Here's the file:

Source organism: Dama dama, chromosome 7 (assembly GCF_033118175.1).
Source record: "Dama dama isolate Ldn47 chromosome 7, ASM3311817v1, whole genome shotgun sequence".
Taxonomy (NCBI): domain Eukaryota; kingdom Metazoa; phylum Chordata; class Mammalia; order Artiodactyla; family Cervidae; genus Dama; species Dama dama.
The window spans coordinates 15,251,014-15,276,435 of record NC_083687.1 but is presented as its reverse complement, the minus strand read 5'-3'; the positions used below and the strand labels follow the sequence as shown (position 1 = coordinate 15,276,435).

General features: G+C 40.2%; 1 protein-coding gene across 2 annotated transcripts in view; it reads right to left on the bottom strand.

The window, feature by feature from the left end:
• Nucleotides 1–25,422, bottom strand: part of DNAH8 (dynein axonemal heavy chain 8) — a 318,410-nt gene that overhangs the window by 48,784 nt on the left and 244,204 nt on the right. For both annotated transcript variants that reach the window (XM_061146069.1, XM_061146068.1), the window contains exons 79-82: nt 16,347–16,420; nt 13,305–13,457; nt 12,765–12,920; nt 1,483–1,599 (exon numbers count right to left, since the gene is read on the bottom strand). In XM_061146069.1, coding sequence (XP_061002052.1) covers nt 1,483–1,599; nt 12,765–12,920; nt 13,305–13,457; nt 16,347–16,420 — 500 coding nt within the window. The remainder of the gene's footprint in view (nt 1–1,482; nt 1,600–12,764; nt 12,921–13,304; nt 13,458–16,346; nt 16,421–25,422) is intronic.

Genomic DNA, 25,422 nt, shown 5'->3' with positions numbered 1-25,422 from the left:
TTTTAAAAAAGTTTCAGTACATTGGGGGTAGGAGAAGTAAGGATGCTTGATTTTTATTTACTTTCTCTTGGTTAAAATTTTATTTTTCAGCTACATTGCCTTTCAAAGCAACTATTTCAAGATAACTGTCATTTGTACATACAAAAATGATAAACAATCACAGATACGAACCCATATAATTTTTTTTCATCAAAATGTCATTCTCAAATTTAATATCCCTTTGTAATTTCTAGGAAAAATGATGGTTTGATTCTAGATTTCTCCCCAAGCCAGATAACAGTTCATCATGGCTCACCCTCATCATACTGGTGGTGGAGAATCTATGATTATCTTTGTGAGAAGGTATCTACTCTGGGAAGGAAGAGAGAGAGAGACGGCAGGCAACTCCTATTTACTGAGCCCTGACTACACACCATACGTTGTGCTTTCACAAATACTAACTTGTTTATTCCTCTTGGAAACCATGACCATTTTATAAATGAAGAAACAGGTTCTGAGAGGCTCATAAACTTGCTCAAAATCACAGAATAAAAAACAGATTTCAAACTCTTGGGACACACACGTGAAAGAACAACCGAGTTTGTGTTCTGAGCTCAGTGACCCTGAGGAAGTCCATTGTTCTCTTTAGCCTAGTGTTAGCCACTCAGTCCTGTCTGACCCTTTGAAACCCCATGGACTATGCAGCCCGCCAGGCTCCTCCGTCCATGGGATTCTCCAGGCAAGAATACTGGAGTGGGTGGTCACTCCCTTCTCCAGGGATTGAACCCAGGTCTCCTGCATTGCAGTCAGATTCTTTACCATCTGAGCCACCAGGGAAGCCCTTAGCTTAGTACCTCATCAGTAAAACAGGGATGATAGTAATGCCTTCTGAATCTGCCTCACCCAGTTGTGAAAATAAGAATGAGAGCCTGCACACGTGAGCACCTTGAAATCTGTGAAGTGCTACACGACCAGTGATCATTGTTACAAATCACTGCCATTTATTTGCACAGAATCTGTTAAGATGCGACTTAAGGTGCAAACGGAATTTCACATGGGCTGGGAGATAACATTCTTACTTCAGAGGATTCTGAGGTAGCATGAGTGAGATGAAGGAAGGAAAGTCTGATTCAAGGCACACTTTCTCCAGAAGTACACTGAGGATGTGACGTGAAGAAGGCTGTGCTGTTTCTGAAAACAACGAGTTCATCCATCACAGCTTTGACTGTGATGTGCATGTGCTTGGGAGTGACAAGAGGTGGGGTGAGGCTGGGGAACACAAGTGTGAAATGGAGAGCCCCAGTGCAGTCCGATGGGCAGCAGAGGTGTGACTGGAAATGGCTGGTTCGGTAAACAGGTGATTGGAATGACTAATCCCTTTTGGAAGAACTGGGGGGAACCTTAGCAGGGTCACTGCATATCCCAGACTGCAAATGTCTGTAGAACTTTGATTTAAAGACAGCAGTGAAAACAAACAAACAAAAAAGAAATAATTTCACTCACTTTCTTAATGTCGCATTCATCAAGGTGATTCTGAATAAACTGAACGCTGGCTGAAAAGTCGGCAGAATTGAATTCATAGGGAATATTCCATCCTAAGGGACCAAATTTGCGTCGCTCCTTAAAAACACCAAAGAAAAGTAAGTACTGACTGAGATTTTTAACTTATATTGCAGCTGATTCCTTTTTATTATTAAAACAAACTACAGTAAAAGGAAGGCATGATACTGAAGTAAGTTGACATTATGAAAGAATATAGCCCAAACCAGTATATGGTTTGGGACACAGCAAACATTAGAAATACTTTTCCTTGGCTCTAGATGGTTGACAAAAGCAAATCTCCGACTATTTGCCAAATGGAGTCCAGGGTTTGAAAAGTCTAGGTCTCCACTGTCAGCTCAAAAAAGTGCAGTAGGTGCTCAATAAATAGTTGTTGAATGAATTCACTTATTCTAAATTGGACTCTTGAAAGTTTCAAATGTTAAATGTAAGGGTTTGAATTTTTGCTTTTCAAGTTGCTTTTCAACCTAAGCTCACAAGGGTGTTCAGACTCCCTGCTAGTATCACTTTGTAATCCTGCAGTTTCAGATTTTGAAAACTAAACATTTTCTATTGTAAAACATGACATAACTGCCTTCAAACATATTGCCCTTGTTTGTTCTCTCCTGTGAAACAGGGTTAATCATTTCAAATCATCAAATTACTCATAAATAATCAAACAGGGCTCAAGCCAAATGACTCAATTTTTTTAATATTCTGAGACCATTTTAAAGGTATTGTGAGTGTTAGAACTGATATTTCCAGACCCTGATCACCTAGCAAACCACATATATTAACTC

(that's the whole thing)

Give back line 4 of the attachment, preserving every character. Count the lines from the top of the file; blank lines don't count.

The window spans coordinates 15,251,014-15,276,435 of record NC_083687.1 but is presented as its reverse complement, the minus strand read 5'-3'; the positions used below and the strand labels follow the sequence as shown (position 1 = coordinate 15,276,435).